Questions of Legality – Eichmann in Jerusalem

While reading Hannah Arendt’s Eichmann in Jerusalem, I had many questions racing through my mind. The Holocaust is arguably one of the most, if not the most, atrocious mass murder in human history, and it disgusts me to think that something of its scale actually occurred – and was able to occur for as long as it did. Nazis, like Eichmann, along with other individuals who played a role in orchestrating and carrying out such an awful event deserved to be held accountable for their crimes. However, as I was reading Arendt’s novel, I had many questions of legality come to mind.

One question being how a person can even be punished for committing a crime of this magnitude. The Holocaust resulted in the death of millions and affected millions more. Innocent men, women, and children were either put to death or worked to death in concentration camps; families and communities were torn apart. Frankly, I don’t believe there is any punishment that can be deemed as “fit” or “just” for the individuals who played a role in the execution of millions of people. In one section in the text, it is brought up that Eichmann should have “spent the rest of his life at hard labor” (pg 250), because of the torturous and forceful labor so many of those in the concentration camps had to endure. This makes me wonder if the justice system can even work in a situation like this, if there is any punishment that can be imposed matching the crime. The only punishment that comes close enough is, as Arendt discusses in the text, the death penalty; “he must hang” (pg 279).

As I continued reading I also thought about another aspect of legality in regards to Eichmann and other Nazi trials, and it is a question of jurisdiction. The Holocaust posed enormous legal issues for the international community. It was a crime against humanity, an entire population of people. So, who is actually responsible for holding the Nazis responsible? Eichmann’s trial takes place in an Israeli court and was orchestrated by the Israeli Prime Minister. Whereas the famous Nuremberg Trials were located in Germany. This made me wonder what gave certain regions the authority to put individuals on trial. (It could totally be an obvious answer but I’m just unsure).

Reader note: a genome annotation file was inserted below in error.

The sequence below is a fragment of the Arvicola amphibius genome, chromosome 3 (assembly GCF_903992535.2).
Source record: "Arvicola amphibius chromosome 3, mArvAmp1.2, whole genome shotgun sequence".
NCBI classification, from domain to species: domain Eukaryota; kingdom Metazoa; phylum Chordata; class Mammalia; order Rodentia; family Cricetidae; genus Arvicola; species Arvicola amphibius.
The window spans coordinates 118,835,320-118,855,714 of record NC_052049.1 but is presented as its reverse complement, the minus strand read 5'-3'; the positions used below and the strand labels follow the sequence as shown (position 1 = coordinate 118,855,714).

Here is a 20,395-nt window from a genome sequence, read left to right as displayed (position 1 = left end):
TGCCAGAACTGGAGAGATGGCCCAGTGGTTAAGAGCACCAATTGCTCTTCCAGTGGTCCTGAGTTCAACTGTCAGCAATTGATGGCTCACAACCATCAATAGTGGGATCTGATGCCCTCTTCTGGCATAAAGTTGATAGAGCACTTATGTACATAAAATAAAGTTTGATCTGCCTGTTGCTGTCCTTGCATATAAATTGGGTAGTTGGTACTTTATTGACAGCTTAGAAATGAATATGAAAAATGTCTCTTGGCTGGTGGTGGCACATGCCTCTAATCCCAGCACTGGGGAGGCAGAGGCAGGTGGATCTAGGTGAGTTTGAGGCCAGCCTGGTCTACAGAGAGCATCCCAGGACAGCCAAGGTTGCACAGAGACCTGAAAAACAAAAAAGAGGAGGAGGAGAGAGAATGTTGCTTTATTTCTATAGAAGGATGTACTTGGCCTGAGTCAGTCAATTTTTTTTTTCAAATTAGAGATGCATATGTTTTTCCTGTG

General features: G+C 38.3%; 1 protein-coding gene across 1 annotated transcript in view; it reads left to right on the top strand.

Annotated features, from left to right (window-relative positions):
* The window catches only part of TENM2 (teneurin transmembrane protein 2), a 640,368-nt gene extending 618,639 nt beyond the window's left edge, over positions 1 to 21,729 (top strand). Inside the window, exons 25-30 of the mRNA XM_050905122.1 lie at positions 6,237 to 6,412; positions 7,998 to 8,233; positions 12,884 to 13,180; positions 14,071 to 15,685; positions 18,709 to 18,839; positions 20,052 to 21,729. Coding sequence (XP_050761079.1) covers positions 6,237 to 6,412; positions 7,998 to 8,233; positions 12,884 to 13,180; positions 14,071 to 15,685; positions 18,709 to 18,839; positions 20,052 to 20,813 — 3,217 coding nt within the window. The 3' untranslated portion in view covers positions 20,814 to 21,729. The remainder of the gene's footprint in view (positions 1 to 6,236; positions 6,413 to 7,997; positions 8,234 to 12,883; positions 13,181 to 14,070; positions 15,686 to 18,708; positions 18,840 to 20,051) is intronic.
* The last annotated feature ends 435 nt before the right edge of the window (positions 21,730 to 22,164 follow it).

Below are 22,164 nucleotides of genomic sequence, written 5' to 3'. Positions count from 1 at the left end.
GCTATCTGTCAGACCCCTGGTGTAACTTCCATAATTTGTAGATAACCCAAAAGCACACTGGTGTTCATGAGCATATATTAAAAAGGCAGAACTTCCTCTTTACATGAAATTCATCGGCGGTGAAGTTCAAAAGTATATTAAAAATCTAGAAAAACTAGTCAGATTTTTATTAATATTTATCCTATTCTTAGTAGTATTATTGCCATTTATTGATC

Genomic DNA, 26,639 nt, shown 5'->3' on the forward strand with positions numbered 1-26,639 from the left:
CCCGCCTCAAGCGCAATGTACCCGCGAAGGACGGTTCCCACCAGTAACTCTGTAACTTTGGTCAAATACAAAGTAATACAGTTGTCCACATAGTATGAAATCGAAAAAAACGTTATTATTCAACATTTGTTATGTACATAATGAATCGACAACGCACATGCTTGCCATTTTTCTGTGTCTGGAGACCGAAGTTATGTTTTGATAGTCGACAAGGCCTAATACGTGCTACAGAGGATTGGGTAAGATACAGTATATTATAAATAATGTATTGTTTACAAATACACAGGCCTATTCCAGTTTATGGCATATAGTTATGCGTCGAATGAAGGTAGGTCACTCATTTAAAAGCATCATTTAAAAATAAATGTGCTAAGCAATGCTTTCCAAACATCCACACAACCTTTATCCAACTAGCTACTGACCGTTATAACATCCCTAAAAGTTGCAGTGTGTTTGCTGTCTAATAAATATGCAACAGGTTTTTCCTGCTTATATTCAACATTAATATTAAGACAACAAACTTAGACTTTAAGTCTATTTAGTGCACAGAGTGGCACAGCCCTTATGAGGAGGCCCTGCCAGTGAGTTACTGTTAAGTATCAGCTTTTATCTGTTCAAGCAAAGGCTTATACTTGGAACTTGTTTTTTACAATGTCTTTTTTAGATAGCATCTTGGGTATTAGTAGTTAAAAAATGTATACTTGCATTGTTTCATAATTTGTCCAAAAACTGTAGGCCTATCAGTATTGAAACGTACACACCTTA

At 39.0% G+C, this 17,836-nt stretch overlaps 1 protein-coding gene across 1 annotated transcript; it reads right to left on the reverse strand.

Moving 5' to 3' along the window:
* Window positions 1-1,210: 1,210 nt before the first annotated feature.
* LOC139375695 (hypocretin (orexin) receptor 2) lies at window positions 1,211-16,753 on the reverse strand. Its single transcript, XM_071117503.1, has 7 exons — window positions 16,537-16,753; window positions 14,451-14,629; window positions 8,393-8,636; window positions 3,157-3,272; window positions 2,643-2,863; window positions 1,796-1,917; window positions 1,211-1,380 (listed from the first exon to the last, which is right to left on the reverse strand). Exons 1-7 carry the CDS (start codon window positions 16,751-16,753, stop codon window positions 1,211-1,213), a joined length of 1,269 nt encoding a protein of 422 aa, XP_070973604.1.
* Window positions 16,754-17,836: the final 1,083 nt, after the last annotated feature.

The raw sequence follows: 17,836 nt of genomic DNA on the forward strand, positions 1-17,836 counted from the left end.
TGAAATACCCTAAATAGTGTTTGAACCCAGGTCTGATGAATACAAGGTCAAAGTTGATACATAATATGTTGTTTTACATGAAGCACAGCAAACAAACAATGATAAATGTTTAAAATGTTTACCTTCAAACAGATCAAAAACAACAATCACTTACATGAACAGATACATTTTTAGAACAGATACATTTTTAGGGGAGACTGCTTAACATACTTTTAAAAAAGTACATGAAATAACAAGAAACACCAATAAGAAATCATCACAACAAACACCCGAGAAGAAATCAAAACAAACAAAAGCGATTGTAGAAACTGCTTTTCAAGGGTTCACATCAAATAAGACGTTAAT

Overall, Arendt does a great job commenting on Eichmann’s trial throughout her novel. She also brings up the phrase “banality of evil” in the text which I found very interesting to consider. It is another area of legality that is brought into question, which is individual intent/accountability. Eichmann claimed he may have committed these acts, but doesn’t have the terrible, anti-semitic mindset that was expected from someone like him. In fact, Arendt states that Eichmann was terrifyingly normal at his trial. Although Eichmann ends up being found guilty, it is interesting to consider this because intent is a crucial element to prove in the court of law.

Eichmann and the power of the law

The most interesting part of Eichmann in Jerusalem to me was the question of what a court can do to “prove” guilt that is simply apparent. We all know that Eichmann committed atrocities the likes of which it is difficult to even comprehend, and he did them to human beings who had done nothing to deserve them. The court knows it, the reader knows it, Arendt knows it, and Eichmann knows it. The question thus becomes where a court’s authority runs out; obviously Eichmann’s argument that concentration camps were legal when he sent people to them is moot, but that raises many other ethical dilemmas. If one court can retroactively wipe the legitimacy of an entire legal system-one not its own, even-where is the line drawn between Israel condemning Hitler’s orders as bunk and Hitler himself stripping Jews of citizenship in order to kill them with no legal culpability under German laws of his day? Obviously the answer is that one of these is right and one is wrong-I can see that because I am human. But the question of what the law can do, being that the ideal of just law is its objectivity and its independence from human presumptions of right and wrong, is a lot murkier. 

The easy answer to this is that no human law will ever be able to make sense of such questions. Eichmann and every other complicit cog in the machine of the Holocaust will serve their due justice in due time, whether or not any judge on earth pronounces them guilty. This is a somewhat comforting answer, but it is not sufficient, particularly not for a newly formed Israel with lots of wrongs to attempt to right. Though I may believe Eichmann will face his rightful punishment from a higher power than any on earth, to let him go free of any attempted justice would not be right, either. This is where I believe Arendt loses her faith in the court, and part of why she refuses to not be critical of Ben-Gurion, the lawyer, the jury and the judges. Obviously she agreed with their eventual verdict, but I think she thought it was based on the wrong evidence. His feelings on Jewish people, his rank within the government, his insanity or lack thereof, none of those things matter. What he did was wrong because it was wrong, and I think finding a way to implement that legally is a lot easier said than done, but that was the challenge that Arendt, and I, would have liked to see them succeed in.